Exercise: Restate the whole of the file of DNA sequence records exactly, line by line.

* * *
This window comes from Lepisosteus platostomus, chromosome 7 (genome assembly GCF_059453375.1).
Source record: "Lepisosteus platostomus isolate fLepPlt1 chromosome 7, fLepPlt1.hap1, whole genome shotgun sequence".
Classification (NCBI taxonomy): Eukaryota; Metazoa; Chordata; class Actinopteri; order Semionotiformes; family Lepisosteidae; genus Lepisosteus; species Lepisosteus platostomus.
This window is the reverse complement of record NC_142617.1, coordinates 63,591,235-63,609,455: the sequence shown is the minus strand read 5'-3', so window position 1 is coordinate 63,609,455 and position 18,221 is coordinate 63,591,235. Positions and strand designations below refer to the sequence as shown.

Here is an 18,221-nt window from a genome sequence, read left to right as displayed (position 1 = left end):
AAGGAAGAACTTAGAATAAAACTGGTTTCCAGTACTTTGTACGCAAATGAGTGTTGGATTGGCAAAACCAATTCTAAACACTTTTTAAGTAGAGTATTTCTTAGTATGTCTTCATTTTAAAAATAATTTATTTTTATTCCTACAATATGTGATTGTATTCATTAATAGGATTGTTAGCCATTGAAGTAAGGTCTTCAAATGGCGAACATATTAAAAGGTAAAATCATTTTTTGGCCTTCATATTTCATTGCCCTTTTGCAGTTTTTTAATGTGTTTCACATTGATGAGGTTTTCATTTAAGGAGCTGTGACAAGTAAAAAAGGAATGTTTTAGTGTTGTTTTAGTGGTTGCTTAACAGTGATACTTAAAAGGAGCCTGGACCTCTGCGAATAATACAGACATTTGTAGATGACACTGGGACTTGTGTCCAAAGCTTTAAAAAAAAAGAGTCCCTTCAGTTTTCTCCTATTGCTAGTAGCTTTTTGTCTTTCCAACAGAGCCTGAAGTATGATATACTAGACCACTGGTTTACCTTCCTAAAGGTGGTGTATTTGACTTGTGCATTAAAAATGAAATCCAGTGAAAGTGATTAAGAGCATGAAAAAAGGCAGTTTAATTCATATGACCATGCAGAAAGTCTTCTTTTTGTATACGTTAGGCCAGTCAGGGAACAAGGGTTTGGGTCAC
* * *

This window comes from Lepisosteus platostomus, chromosome 7 (genome assembly GCF_059453375.1).
Source record: "Lepisosteus platostomus isolate fLepPlt1 chromosome 7, fLepPlt1.hap1, whole genome shotgun sequence".
Classification (NCBI taxonomy): Eukaryota; Metazoa; Chordata; class Actinopteri; order Semionotiformes; family Lepisosteidae; genus Lepisosteus; species Lepisosteus platostomus.
This window is the reverse complement of record NC_142617.1, coordinates 63,591,235-63,609,455: the sequence shown is the minus strand read 5'-3', so window position 1 is coordinate 63,609,455 and position 18,221 is coordinate 63,591,235. Positions and strand designations below refer to the sequence as shown.

Here is an 18,221-nt window from a genome sequence, read left to right as displayed (position 1 = left end):
AAGGAAGAACTTAGAATAAAACTGGTTTCCAGTACTTTGTACGCAAATGAGTGTTGGATTGGCAAAACCAATTCTAAACACTTTTTAAGTAGAGTATTTCTTAGTATGTCTTCATTTTAAAAATAATTTATTTTTATTCCTACAATATGTGATTGTATTCATTAATAGGATTGTTAGCCATTGAAGTAAGGTCTTCAAATGGCGAACATATTAAAAGGTAAAATCATTTTTTGGCCTTCATATTTCATTGCCCTTTTGCAGTTTTTTAATGTGTTTCACATTGATGAGGTTTTCATTTAAGGAGCTGTGACAAGTAAAAAAGGAATGTTTTAGTGTTGTTTTAGTGGTTGCTTAACAGTGATACTTAAAAGGAGCCTGGACCTCTGCGAATAATACAGACATTTGTAGATGACACTGGGACTTGTGTCCAAAGCTTTAAAAAAAAAGAGTCCCTTCAGTTTTCTCCTATTGCTAGTAGCTTTTTGTCTTTCCAACAGAGCCTGAAGTATGATATACTAGACCACTGGTTTACCTTCCTAAAGGTGGTGTATTTGACTTGTGCATTAAAAATGAAATCCAGTGAAAGTGATTAAGAGCATGAAAAAAGGCAGTTTAATTCATATGACCATGCAGAAAGTCTTCTTTTTGTATACGTTAGGCCAGTCAGGGAACAAGGGTTTGGGTCAC